What Is the Corn-Hog Ratio?
The corn-hog ratio is a calculation for understanding the economic opportunity in raising livestock, used to determine the profitability of raising hogs versus growing and selling corn feed. It is a comparison that takes the price of a hog and divides it by the cost of the corn needed to sustain the hog.
- The corn-hog ratio is used to determine the profitability of raising livestock.
- The ratio is achieved by calculating the price of a hog divided by the cost of the corn needed to feed it.
- The corn-hog ratio is also used to help farmers determine the value of a crop of corn as compared to the value of a hog, which they would have to feed with the same crop of corn.
- If corn is determined to be more valuable than the hog, the farmer would sell the corn and reduce their livestock inventory.
- If hogs are more valuable than the corn, the farmer will use the corn as feed, thus selling less corn on the market.
Understanding the Corn-Hog Ratio
The corn-hog ratio is used to determine the profitability of raising livestock, hogs in particular. The calculation for the corn-hog ratio is the price of one hundredweight (cwt) of live, on-the-hoof hogs divided by the cost of a bushel of corn. The ratio is used to help farmers determine the value of a crop of corn as compared to the value of a hog, which they would have to feed with the same crop of corn.
For example, if the price of a hog is $50/cwt and the cost of a bushel of corn is $4, the corn-hog ratio would be $50 / $4 = 12.5.
Pigs have the highest feed conversion rate, meaning the amount required to bring them to harvest weight is less than any other livestock animal.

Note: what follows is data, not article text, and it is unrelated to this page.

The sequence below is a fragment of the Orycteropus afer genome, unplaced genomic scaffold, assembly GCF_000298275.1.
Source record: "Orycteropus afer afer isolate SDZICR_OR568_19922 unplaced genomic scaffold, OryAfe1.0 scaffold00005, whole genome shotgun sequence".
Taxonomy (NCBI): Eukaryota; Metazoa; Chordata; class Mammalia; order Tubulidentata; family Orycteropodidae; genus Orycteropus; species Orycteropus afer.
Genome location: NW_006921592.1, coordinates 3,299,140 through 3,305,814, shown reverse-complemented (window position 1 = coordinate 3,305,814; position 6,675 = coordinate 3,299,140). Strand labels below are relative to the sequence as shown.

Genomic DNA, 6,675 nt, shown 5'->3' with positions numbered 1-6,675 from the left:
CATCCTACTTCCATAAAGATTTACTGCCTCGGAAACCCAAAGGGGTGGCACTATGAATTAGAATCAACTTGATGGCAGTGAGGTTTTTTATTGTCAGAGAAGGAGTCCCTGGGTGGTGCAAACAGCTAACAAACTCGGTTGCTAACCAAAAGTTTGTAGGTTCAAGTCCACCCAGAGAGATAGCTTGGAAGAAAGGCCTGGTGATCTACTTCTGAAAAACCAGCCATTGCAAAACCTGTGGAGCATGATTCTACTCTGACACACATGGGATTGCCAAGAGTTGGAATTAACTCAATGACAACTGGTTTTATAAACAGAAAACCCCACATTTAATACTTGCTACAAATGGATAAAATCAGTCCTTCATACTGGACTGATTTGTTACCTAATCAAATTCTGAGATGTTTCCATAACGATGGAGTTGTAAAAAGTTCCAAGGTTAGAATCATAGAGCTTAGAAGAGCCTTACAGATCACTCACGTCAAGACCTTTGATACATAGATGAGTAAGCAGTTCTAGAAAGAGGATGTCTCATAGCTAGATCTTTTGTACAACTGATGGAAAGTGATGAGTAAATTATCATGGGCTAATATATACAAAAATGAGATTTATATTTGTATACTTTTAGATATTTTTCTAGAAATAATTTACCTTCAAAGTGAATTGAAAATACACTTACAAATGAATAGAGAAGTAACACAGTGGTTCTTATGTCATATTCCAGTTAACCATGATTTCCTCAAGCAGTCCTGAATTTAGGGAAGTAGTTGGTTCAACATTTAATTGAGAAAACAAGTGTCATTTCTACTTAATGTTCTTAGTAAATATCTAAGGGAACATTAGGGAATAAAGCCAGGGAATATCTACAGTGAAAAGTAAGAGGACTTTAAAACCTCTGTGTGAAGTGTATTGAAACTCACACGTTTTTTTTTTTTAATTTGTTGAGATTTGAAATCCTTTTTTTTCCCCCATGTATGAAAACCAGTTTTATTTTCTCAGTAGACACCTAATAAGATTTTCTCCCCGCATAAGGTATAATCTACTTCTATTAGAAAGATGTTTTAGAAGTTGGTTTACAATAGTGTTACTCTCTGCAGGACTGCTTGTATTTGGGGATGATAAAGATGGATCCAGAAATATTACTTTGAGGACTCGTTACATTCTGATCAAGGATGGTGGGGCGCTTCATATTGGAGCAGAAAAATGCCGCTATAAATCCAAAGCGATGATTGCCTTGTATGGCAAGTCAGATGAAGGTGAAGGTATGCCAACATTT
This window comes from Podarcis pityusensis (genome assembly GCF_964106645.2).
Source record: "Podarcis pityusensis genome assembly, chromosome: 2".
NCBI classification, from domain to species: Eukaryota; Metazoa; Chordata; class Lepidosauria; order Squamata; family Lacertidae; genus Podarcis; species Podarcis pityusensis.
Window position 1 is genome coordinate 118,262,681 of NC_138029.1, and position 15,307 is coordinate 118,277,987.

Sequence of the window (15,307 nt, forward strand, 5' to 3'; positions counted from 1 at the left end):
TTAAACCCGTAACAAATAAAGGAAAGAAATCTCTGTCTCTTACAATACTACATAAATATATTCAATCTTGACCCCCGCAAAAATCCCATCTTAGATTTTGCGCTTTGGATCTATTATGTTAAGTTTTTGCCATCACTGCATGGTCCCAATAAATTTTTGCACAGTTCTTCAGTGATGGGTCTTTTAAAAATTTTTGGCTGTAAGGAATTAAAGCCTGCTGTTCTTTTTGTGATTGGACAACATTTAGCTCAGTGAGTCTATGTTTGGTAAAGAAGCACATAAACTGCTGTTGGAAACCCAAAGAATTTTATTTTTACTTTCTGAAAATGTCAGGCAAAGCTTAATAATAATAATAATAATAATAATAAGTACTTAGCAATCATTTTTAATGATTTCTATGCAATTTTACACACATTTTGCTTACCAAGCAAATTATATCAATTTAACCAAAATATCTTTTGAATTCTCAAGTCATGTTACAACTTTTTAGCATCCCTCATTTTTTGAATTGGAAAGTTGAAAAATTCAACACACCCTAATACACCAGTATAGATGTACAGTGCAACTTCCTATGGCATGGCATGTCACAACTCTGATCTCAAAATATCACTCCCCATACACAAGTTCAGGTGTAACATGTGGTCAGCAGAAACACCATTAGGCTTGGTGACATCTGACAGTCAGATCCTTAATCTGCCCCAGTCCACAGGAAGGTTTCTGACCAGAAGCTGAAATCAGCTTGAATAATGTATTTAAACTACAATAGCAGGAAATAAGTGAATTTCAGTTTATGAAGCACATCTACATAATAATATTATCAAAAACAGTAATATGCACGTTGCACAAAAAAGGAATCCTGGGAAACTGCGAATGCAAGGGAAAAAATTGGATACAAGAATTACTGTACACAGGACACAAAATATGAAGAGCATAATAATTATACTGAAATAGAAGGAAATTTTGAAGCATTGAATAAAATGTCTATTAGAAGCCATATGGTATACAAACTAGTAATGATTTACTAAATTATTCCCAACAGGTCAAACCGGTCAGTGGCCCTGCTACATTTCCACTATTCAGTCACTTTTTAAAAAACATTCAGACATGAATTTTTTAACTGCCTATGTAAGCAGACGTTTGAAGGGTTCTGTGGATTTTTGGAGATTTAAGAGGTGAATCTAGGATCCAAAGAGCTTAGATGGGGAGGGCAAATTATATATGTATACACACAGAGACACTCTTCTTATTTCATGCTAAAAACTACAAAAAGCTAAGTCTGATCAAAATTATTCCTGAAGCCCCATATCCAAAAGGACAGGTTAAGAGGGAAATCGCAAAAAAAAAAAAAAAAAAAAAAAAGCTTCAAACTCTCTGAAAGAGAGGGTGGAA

Corn is used in this feed ratio because it is a primary type of feed used in raising livestock. Estimations show feed corn makes up between 65% and 70% of hog's diet. Many farmers who grow feed corn could either sell the corn itself as a commodity or feed it to their hogs and then sell the hogs.
If corn is determined to be more valuable than the hog, the farmer would sell the corn and reduce their livestock inventory. If hogs are more valuable than the corn, the farmer will use the corn as feed, thus selling less corn on the market. The profitability ratio is determined to be profitable above 1:12. Anything below that is considered to be unprofitable.
Modern Application of the Corn-Hog Ratio
In the modern era, many farmers do not grow the feed corn required for their livestock. With advanced technology and the wide availability of shipping and delivery, most farmers now opt to have their feed delivered to the farm. The corn-hog ratio is still a reliable way to determine whether or not pork farming will be profitable for the year.
A mathematical ratio cannot account for some events. In 2014, an epidemic swept through the piglet population, causing massive loss of inventory. These numbers altered the pork predictions for that year due to the fear of a subsequent pork shortage. However, the ratio remains the benchmark for farmers trying to decide whether to increase their live hog inventories or to cull it.
What Is a Simple Definition of the Corn-Hog Ratio?
The corn-hog ratio is a ratio and is used to determine the profitability of raising livestock. It is most commonly used for pigs (hogs).
What Happens to Hog Prices if Corn Prices Go Up?
If corn prices go up, hog prices will rise as well. This follows general business practices where if the price of manufacturing increases, the price increases lockstep for the end consumer.
How Many Bushels of Corn Does It Take to Raise a Hog to Market Weight?
It takes slightly more than 10 bushels of corn to bring a hog to market weight. It is worth noting that the corn can sometimes be cut with other ingredients in order to drop the total cost.
The Bottom Line
The corn-hog ratio is not only used to determine the cost of raising a hog to market weight, but can be used to direct those raising livestock if they should sell the hogs, or sell the corn while reducing their amount of livestock. Certain events can affect this ratio, such as disease or rising corn costs. In the end of the day, the farmer will need to decide which product they will sell during that cycle.